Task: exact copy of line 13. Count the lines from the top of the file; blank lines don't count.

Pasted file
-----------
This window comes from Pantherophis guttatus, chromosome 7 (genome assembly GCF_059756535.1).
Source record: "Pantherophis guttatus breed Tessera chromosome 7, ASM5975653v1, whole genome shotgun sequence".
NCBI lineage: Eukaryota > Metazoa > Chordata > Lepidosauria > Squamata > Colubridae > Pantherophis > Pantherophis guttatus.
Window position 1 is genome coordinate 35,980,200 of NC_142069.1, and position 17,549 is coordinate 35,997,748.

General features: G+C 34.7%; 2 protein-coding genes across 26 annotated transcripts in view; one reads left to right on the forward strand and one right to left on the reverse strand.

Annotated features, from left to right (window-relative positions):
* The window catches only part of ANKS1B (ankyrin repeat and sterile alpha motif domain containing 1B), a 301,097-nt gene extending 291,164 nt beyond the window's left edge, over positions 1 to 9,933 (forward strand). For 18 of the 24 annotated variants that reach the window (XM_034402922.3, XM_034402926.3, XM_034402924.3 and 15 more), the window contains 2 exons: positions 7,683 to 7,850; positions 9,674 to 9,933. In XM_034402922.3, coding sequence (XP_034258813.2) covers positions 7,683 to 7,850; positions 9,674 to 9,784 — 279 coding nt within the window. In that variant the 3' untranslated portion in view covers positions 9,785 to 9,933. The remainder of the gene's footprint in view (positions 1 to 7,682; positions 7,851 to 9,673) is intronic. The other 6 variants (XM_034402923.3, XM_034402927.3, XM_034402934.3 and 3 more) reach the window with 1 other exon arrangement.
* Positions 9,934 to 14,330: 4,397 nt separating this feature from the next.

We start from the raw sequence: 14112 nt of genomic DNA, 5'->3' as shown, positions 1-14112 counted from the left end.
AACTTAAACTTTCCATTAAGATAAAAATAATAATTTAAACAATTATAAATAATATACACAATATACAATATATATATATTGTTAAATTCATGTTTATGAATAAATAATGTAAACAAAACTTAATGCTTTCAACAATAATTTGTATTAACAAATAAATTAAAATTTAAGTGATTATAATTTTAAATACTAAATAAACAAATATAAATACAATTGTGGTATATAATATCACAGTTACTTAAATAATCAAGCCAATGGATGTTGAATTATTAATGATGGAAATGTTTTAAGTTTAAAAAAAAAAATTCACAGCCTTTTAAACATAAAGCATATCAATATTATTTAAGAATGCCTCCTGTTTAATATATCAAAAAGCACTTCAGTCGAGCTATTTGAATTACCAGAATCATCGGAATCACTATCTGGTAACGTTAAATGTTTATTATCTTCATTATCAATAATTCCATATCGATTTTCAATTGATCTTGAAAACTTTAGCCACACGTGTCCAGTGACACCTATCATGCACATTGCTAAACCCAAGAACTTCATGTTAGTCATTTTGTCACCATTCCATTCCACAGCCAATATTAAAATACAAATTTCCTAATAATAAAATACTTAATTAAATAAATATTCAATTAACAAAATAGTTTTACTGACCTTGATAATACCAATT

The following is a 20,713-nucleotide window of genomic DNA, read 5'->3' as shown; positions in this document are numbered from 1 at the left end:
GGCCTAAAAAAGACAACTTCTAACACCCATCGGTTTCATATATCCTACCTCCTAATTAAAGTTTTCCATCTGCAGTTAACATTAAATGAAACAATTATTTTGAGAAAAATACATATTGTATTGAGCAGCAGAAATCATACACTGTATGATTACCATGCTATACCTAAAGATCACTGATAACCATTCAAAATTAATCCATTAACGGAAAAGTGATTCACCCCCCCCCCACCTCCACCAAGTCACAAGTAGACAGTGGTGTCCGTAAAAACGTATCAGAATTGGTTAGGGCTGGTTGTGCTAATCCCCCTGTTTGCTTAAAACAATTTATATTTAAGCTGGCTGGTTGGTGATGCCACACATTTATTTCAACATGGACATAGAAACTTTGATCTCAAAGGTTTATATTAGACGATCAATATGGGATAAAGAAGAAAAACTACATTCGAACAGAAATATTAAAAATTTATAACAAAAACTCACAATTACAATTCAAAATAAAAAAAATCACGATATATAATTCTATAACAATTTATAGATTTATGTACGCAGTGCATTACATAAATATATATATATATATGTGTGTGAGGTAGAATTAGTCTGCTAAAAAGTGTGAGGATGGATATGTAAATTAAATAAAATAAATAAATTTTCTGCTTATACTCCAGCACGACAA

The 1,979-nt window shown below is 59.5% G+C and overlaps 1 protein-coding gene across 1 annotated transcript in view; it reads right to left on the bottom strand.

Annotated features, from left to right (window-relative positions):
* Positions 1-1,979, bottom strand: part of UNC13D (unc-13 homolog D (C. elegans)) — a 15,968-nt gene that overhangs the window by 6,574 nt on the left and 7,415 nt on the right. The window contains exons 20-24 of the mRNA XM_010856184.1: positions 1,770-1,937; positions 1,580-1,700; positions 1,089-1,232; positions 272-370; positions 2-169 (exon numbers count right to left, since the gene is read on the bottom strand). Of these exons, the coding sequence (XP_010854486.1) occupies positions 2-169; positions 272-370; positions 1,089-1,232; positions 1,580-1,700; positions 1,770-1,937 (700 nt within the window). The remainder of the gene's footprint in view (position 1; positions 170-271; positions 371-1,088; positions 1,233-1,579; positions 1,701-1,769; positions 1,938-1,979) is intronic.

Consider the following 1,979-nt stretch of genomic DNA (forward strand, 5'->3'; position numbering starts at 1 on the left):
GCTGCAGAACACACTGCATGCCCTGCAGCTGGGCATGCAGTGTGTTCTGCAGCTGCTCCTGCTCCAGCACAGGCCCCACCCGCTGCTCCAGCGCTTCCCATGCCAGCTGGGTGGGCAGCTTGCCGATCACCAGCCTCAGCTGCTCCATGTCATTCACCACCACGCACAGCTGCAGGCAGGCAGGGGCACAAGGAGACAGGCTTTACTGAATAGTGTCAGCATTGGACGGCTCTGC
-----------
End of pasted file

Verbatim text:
The 1,979-nt window shown below is 59.5% G+C and overlaps 1 protein-coding gene across 1 annotated transcript in view; it reads right to left on the bottom strand.